Starfish Therapies

May 12, 2009

Strategies for Tummy Time

baby prone

In my opinion its never too early to start practicing Tummy Time.

1.  Place your newborn on their belly on your chest while you are reclined or lying down.  Its great bonding time as well as allows them to receive the sensory input that being on their belly provides and they begin to get used to being on their belly and hopefully won’t put up a fight as they age and begin to get strengthening benefits.


2.  Use a baby carrier such as a Baby Bjorn and place your baby face in.  They may not be lying down on their belly although they will again get sensory input in this position and increase their famiarity with using their belly/front as a contact point.


3.  Use a Boppy pillow or a rolled up towel and prop you baby on it so their chest has some support up near their arms.  There are also several products out there that provide this support such as the Surfboard Tummy Time Mat.  Basically its providing some support for your child so they can begin to lift their head and use their arms for interaction with their environment.   You can place toys in front of them, a mirror, or best yet, yourself to provide the ideal interaction!

tummy time surfboard baby boppy

4.  Carry your baby so they are leaning on your forearms with their chest. This can be just in sitting or it can be while you are walking around.  They won’t get the benefits of pushing up on their arms but their head and neck will continue to get stronger.

mom on ball

5.  Use a big exercise ball and lie your child on it on their belly.  You can begin by gently bouncing them or make small rolling motions.  The further forward (towards their head) you roll them the harder they will have to work to push themselves up and lift their head, the farther back (towards their feet) you roll them the easier it will be for them to lift their head.  I have found that initially if I bring the baby back closer to me, to make it easy, and put the Leap Frog Alphabet Ball in front of them they like to lift up to spin the ball.  Another option would be to play on the ball in front of a full length mirror so they can see themselves and you in the mirror.  It could be a great game of peak-a-boo!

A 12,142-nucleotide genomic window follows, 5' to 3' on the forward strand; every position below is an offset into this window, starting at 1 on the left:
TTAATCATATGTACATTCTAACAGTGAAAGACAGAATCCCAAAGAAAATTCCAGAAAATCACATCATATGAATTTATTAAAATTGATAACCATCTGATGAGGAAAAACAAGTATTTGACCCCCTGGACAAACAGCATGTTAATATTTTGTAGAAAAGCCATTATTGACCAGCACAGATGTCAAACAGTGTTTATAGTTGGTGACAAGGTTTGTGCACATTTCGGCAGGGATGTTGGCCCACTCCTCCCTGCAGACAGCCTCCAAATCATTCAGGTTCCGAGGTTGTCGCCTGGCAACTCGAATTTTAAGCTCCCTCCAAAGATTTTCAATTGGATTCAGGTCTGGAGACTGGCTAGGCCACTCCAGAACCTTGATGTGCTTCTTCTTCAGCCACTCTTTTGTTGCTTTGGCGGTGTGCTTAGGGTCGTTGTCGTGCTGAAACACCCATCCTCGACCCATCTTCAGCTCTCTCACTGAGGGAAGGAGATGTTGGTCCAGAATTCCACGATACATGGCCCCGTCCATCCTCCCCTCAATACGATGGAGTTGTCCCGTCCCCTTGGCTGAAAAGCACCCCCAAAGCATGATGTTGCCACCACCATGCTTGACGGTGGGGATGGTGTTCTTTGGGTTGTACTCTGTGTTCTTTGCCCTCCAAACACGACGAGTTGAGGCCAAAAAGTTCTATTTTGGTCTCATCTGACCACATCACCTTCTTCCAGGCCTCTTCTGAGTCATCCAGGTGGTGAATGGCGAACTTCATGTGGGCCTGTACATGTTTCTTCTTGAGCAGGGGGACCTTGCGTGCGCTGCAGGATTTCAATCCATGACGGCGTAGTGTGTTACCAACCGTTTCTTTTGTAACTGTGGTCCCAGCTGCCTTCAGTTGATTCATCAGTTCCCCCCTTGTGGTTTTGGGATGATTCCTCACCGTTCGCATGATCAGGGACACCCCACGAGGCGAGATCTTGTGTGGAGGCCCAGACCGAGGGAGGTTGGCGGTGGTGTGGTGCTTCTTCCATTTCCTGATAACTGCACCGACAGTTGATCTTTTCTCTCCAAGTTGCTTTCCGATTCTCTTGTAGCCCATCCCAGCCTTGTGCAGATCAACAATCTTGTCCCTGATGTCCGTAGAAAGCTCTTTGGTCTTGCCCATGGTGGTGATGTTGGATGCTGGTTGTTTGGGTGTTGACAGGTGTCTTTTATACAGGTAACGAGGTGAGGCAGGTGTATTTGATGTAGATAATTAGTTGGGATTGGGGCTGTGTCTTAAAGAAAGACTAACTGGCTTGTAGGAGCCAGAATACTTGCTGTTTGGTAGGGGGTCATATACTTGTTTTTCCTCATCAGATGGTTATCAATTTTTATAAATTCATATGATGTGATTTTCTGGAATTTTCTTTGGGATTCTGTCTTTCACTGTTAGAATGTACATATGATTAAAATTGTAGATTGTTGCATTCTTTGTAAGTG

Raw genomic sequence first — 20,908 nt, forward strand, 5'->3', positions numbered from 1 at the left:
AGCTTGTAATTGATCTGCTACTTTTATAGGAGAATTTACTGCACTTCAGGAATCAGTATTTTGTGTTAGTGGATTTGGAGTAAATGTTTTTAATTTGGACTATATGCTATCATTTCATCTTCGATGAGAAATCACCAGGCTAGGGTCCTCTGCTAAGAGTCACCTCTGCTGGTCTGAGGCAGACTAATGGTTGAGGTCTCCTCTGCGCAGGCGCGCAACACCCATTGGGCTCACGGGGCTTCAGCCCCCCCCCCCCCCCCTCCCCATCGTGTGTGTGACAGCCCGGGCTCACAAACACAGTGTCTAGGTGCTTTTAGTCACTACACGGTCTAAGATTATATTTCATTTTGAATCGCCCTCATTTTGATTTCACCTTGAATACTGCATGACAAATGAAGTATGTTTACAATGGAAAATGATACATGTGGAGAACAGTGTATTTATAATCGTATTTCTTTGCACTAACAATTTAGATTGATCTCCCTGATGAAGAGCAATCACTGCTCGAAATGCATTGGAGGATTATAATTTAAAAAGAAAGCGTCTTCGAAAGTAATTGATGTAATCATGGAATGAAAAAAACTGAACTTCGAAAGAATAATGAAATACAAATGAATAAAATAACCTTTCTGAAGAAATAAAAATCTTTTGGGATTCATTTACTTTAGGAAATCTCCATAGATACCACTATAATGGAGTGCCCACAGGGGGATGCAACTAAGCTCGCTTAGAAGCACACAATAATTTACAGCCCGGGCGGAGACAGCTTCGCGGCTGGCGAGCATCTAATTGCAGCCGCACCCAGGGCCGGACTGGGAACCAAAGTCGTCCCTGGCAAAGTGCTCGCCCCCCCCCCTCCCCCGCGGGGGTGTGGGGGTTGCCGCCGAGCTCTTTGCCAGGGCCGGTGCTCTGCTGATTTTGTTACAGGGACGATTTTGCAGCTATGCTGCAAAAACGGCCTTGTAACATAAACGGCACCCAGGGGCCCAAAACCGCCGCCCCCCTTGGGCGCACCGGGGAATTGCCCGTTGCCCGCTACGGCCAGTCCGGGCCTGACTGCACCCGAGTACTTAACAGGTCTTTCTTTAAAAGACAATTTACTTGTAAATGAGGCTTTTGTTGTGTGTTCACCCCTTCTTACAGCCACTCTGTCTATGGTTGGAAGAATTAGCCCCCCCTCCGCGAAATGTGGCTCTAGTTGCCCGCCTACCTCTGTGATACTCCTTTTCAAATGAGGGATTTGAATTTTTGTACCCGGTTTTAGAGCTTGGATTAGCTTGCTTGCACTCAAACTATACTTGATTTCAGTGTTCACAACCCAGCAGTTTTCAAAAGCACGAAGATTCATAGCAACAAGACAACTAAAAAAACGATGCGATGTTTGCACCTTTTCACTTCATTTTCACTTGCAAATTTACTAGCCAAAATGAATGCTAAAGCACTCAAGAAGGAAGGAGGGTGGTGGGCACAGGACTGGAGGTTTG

tummy time ball

These are a few of the ways I have found to ‘trick’ kids into Tummy Time.  The more you get down and interact with your child in this position the easier it will be.  If they are really struggling initially make it easier for them.  Basically the more horizontal they are, the harder it will be and the more inclined or vertical they are, the easier it will be.  Have fun with Tummy Time, it doesn’t have to be hard!


  1. Thank you Stacy! You would think that, three kids in, I would remember these sorts of things–but you would be wrong. Always a good reminder, and great suggestions to make it less like “work”…

    Comment by Deepa — May 12, 2009 @ 2:18 am | Reply

  2. […] be on their belly.  (Check out ‘Tummy Time:  What’s the Big Deal?‘ and ‘Strategies for Tummy Time‘ if you need help with this)  As they begin to lift their head against gravity they begin to […]

    Pingback by Buns of Steel: The Exercises « Starfish Therapies — June 22, 2009 @ 12:11 am | Reply

  3. […] and ways to use them to not only have fun with your child but to encourage gross motor skills.  Strategies for Tummy Time and To Crawl or Not to Crawl both offered ideas as […]

    Pingback by Holiday Gift Guide « Starfish Therapies — December 7, 2009 @ 7:06 pm | Reply

  4. […] and they hate tummy time, you first have to work with them on their tummy time skills.  Check out Strategies for Tummy Time for some ideas.  Once you get them pushing up on their arms use the toy trick again.  Have […]

    Pingback by Rolling, Rolling, Rolling « Starfish Therapies — March 21, 2010 @ 3:44 am | Reply

  5. […] let your child spend to much time on their back and encourage various positions, especially tummy time. Leave a […]